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La Vista family's lake house is year-round staycation, now that they finally can enjoy it

La Vista family's lake house is year-round staycation, now that they finally can enjoy it

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Kevin and Heather liked the idea of having a lake house where their kids and their friends would eagerly gather. “We wanted to be the hall monitors by default.”

Kevin Welsh has a knack for piecing things together. Demolition derby cars, antique tractors, wood and copper art, financial portfolios.

His strategy is a bit like a game of Jenga: “Gather all the pieces, lay them out and see what you can put together without the whole thing falling apart.”

Even if he starts with a plan, he’s accustomed to changing course.

Like in June 2017, when he and wife Heather bought a lake house. Twenty-four hours after closing the deal, a tornado tore the roof off the house and a separate garage.

There was no hesitation. Roof replacement began the next day. By July, the family of five was spending quality time in the water and on the beach at Hanson Lake 2.

The Welshes bought the Sarpy County property from a couple who had owned it for 50 years. By summer’s end, Kevin and Heather could see themselves hanging on to the place for a number of years themselves.

The four previous summers were spent traveling the country in an RV. With 40-some states checked off and Mackenzie, 17; Cassidy, 14; and Landon, 12, involved with sports and part-time jobs, the La Vista family decided to sell the RV and invest in a weekend cabin with an easy commute.

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The Welshes used to spend summers traveling the country in an RV. With 40-some states checked off and their kids involved in sports and part-time jobs, the La Vista family decided to sell the RV and invest in a weekend cabin with an easy commute.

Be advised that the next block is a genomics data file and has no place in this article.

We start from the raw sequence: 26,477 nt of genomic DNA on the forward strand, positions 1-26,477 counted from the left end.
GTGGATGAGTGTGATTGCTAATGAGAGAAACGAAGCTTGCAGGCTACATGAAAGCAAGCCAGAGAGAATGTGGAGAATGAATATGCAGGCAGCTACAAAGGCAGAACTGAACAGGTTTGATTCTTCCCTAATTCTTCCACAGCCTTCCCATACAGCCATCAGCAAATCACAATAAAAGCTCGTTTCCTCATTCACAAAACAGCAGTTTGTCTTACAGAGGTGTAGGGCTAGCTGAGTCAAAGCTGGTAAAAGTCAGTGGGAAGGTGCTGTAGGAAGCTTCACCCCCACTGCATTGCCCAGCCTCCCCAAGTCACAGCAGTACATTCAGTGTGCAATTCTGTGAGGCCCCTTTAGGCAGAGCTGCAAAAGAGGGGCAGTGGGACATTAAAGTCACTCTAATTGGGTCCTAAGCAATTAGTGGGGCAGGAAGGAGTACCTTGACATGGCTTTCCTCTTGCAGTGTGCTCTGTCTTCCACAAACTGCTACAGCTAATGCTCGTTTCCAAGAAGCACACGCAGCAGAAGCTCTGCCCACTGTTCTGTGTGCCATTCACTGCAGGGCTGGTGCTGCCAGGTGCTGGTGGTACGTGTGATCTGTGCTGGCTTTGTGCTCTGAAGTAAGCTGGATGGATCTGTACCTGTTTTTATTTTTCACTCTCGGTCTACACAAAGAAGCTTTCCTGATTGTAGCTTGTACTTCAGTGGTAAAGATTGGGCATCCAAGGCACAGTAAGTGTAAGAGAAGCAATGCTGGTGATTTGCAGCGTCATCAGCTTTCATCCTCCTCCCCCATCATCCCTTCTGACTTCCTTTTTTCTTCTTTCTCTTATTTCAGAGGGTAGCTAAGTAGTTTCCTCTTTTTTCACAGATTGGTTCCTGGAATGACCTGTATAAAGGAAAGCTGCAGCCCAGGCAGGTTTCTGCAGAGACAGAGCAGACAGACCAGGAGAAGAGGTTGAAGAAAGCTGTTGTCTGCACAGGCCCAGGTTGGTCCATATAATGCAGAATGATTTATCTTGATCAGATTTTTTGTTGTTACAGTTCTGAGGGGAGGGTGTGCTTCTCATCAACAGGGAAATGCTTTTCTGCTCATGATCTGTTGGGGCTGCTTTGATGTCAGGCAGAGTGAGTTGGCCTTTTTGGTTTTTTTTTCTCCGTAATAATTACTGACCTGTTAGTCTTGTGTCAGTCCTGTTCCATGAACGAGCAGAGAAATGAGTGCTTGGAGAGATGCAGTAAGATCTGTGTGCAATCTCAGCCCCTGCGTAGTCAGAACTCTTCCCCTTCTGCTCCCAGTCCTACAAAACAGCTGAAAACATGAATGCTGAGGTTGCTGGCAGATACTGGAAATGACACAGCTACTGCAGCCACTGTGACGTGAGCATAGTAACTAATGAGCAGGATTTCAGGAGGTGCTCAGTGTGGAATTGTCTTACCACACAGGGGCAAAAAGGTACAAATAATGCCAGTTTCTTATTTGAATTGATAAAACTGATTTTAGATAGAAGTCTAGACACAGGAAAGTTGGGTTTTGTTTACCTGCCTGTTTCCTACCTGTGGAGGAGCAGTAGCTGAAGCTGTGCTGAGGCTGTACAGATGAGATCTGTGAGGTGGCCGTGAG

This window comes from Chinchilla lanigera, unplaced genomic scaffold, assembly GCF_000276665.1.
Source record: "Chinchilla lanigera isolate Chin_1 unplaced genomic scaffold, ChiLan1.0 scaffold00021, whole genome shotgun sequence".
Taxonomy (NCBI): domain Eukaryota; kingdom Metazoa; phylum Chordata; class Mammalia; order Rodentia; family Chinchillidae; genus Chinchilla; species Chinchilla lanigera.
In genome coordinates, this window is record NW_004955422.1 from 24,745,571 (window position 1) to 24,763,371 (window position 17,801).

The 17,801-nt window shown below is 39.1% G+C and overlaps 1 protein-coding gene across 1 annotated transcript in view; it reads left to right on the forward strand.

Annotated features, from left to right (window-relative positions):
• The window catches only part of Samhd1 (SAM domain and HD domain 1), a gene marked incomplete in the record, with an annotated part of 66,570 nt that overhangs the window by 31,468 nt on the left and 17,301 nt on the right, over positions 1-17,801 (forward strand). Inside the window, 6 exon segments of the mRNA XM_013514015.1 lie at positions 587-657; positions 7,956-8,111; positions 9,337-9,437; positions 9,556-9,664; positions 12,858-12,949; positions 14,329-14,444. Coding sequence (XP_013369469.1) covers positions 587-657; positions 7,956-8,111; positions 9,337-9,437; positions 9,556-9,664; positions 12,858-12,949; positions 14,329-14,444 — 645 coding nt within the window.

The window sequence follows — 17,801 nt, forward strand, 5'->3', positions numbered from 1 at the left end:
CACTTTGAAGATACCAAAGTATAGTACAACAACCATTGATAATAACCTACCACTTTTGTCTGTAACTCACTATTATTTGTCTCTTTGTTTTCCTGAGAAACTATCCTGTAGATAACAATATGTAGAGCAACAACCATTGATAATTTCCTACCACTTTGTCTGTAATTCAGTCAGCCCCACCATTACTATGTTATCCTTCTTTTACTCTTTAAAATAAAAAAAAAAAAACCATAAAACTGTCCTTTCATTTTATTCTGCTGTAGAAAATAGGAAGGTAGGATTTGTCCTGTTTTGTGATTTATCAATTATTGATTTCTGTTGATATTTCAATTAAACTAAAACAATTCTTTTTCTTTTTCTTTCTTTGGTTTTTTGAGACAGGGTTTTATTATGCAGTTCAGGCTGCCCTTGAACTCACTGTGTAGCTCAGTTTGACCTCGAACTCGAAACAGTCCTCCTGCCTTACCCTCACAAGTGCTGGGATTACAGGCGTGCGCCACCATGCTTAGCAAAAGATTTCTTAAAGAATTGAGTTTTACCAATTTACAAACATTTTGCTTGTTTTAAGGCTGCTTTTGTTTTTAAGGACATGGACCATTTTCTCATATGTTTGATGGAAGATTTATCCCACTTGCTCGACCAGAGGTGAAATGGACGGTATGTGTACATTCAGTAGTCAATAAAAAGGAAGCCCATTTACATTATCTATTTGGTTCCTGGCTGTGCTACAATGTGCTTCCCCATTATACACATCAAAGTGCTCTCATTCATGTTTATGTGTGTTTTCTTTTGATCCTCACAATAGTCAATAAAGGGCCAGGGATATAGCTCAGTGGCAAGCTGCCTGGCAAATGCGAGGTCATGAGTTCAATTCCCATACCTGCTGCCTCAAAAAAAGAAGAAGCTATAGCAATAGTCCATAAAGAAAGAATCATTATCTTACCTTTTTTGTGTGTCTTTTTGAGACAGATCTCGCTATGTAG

There was an ulterior motive as well. Mom and Dad liked the idea of having a lake house where teens would eagerly gather. “We wanted to be the hall monitors by default,” Kevin says. “That was our plan, unbeknownst to our children.”

It’s working.

“Our friends are eager to come out to swim, especially with the city pools closed for the summer,” Cassidy says.

In September 2018, the Welshes converted a three-season space into one that could be used year-round. A half-story was added as a sleeping area for the kids. Kevin also worked a covered pavilion into the plan.

The project was on schedule to be done June 1.

When Kevin stopped by March 14, workers were gearing up to install the exterior siding. The next day, the Platte River came pouring over the dike.

The Welsh house — and the rest of the lake community — wallowed under 5 feet of water, muck and goo.

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Twenty-four hours after the Welshes bought the house in June 2017, a tornado tore the roof off the house and a separate garage. Then came the flood in March 2019. After moving in in August 2019, lightning struck the house in October and ruined the electronics.

“The renovation was 80% complete,” Kevin says.

The floodwaters ruined the drywall and the electrical and plumbing systems and left a smelly, thick blanket of muck and debris.